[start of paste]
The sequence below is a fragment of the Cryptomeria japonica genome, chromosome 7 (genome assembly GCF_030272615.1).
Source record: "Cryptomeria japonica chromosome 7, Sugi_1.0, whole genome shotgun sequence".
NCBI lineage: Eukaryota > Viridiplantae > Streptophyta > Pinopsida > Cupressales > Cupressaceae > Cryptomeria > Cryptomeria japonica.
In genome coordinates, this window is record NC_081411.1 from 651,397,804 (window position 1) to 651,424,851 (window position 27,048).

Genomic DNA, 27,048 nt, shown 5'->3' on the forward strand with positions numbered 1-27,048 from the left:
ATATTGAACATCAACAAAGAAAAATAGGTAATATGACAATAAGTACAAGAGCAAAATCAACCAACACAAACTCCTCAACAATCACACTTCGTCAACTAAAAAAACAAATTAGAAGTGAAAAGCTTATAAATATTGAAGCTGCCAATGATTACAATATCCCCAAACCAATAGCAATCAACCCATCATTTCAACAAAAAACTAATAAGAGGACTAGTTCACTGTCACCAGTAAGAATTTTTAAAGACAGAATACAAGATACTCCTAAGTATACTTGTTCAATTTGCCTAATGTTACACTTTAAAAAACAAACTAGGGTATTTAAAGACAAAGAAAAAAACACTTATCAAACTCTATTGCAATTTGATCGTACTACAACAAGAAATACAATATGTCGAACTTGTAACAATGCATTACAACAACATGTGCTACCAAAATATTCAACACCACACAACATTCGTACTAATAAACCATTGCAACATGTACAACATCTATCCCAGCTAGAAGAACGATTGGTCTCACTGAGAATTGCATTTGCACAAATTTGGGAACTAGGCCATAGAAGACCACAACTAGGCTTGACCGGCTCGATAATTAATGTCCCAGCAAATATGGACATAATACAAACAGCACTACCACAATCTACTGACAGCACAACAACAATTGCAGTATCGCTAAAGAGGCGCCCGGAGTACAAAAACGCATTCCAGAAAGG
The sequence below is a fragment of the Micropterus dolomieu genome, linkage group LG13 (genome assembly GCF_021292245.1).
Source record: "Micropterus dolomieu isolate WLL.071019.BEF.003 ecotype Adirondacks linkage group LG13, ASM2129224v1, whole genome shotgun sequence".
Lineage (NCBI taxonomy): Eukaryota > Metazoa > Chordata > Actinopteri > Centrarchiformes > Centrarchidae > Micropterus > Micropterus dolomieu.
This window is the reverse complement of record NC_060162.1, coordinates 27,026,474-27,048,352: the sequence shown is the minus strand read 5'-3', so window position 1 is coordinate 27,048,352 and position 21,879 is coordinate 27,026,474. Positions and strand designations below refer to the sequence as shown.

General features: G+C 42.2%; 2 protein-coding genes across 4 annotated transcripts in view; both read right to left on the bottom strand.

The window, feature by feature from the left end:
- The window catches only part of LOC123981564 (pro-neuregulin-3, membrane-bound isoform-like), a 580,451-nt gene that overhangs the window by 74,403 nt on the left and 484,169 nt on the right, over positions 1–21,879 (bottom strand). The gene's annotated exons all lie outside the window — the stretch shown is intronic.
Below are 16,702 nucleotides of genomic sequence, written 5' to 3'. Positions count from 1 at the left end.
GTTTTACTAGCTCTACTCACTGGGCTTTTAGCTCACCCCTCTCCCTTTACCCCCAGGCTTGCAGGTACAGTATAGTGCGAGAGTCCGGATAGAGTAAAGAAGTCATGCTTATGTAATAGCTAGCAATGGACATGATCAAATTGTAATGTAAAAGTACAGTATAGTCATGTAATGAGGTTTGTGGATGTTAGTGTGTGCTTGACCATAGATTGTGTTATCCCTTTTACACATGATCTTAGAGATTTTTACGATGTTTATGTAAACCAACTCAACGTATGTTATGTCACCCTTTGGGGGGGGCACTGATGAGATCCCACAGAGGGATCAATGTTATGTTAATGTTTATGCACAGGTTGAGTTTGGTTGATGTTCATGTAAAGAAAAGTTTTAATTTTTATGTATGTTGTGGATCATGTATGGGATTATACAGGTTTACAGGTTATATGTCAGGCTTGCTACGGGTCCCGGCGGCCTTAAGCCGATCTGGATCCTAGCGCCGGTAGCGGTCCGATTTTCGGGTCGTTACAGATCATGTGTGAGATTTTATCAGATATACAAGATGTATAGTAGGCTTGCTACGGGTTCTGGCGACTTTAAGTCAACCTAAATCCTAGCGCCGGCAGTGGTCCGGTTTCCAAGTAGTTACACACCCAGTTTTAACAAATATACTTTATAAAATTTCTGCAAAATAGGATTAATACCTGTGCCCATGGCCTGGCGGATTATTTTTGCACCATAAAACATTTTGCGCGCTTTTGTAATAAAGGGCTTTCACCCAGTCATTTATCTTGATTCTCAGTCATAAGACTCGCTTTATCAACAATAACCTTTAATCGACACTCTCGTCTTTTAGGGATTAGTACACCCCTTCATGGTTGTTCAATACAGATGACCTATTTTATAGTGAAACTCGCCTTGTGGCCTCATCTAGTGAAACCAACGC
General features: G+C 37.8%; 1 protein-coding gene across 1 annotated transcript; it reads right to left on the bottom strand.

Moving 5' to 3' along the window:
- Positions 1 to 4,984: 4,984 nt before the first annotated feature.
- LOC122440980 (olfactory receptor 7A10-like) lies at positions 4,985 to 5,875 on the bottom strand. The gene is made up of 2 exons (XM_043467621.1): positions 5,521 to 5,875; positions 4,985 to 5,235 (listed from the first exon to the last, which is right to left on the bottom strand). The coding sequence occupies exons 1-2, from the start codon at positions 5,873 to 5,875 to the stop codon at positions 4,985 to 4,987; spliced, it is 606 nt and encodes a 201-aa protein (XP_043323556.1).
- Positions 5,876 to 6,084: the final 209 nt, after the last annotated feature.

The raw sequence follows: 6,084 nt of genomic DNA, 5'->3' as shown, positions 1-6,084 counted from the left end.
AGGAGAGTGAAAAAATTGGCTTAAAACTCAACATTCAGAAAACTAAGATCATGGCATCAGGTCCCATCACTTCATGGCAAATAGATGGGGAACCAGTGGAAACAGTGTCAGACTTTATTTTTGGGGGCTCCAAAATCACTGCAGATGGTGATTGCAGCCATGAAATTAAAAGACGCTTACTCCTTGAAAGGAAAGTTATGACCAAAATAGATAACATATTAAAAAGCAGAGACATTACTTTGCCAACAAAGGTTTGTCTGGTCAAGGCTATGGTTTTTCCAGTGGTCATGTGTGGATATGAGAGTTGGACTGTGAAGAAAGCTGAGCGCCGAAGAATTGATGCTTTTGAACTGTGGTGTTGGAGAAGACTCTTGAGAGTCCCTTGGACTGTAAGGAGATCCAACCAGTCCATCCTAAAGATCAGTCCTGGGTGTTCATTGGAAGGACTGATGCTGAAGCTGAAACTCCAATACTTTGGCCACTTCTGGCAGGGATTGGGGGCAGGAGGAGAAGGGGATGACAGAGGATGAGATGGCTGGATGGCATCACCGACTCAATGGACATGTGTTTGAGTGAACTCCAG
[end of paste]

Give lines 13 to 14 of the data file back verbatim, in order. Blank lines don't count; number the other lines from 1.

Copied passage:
- The window catches only part of LOC123981564 (pro-neuregulin-3, membrane-bound isoform-like), a 580,451-nt gene that overhangs the window by 74,403 nt on the left and 484,169 nt on the right, over positions 1–21,879 (bottom strand). The gene's annotated exons all lie outside the window — the stretch shown is intronic.
Below are 16,702 nucleotides of genomic sequence, written 5' to 3'. Positions count from 1 at the left end.